Thomson Unicomarine controlling invasion by sea

Marine invasive species are a serious global threat to marine biodiversity. For this reason, Thomson Unicomarine has been appointed by the Harwich Haven Authority (HHA) to undertake research to identify gaps in the knowledge and understanding of marine invasive species.

For this exciting project, we will analyse the wealth of biological data which has been acquired by Thomson Unicomarine for the HHA over the past five years, to find records of invasive species and their distribution, and to identify gaps in the data and knowledge. One of the outcomes of this project will be the recommendation of options to manage the risk , including management of ballast waters to minimise the introduction of invasive alien species.

The increase of the human population, development of communications, and the effects of climate change have contributed to breaking down natural barriers to the spread of plants and animals, which are increasingly transported beyond their natural range and distribution.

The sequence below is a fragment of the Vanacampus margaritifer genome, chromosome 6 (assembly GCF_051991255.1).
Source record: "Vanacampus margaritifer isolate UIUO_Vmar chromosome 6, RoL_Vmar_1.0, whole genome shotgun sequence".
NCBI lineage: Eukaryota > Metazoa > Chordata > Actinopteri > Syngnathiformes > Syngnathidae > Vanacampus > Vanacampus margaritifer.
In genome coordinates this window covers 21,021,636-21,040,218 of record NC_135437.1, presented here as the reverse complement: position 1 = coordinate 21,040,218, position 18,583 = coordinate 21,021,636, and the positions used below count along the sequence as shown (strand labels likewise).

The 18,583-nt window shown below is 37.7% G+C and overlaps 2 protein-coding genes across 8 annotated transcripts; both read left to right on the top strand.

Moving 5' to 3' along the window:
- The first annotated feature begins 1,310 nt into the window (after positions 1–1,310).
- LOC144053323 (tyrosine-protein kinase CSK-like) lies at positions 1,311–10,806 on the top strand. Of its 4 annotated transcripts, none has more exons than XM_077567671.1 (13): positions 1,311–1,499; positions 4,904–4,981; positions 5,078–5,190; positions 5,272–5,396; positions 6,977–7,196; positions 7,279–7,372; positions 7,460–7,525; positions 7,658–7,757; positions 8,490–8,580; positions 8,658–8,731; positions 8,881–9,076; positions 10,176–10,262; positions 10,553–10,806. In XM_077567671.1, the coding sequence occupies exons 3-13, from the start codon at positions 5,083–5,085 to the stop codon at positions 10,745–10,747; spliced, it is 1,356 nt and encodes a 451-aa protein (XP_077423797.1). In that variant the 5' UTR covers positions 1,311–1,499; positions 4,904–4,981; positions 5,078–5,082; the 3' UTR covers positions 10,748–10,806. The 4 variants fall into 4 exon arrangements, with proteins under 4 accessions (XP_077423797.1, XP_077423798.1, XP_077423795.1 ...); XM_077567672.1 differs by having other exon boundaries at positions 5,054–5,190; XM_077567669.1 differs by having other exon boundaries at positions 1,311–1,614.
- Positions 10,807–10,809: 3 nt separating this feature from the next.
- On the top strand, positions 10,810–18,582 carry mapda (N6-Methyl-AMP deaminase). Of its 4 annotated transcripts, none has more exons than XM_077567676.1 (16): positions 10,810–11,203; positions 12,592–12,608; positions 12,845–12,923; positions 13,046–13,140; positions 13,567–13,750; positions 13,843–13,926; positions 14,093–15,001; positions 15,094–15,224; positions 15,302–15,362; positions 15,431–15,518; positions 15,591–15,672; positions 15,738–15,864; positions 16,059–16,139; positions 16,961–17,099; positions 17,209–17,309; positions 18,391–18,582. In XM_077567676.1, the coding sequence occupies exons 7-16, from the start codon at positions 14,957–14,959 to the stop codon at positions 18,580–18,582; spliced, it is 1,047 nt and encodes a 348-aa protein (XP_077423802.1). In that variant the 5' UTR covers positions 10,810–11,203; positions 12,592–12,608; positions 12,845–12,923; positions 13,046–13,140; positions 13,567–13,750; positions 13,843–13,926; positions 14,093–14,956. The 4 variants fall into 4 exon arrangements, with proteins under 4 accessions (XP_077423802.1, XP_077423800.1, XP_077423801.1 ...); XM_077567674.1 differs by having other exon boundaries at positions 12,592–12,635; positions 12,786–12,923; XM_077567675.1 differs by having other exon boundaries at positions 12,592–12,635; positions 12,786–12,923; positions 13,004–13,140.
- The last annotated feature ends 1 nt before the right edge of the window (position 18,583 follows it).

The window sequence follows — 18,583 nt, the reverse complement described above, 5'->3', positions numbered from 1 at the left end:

Introduced species are those which have been taken by human activity, such as hipping, recreational boating, aquaculture, into an area in which they are not normally found. When these species are able to adapt to the conditions of their new environment and compete successfully with native species, they are considered to be ‘invasive’. Established populations of invasive species can become a threat to populations of native species, by competition, predation, introduction of new pathogens or other interactions with the ecosystem and habitats. Marine invasive species are considered one of the threats to global marine biodiversity, together with over exploitation of resources, physical alteration of habitats, pollution and global climate change. Invasive species are also a threat to marine conservation and marine protected areas.

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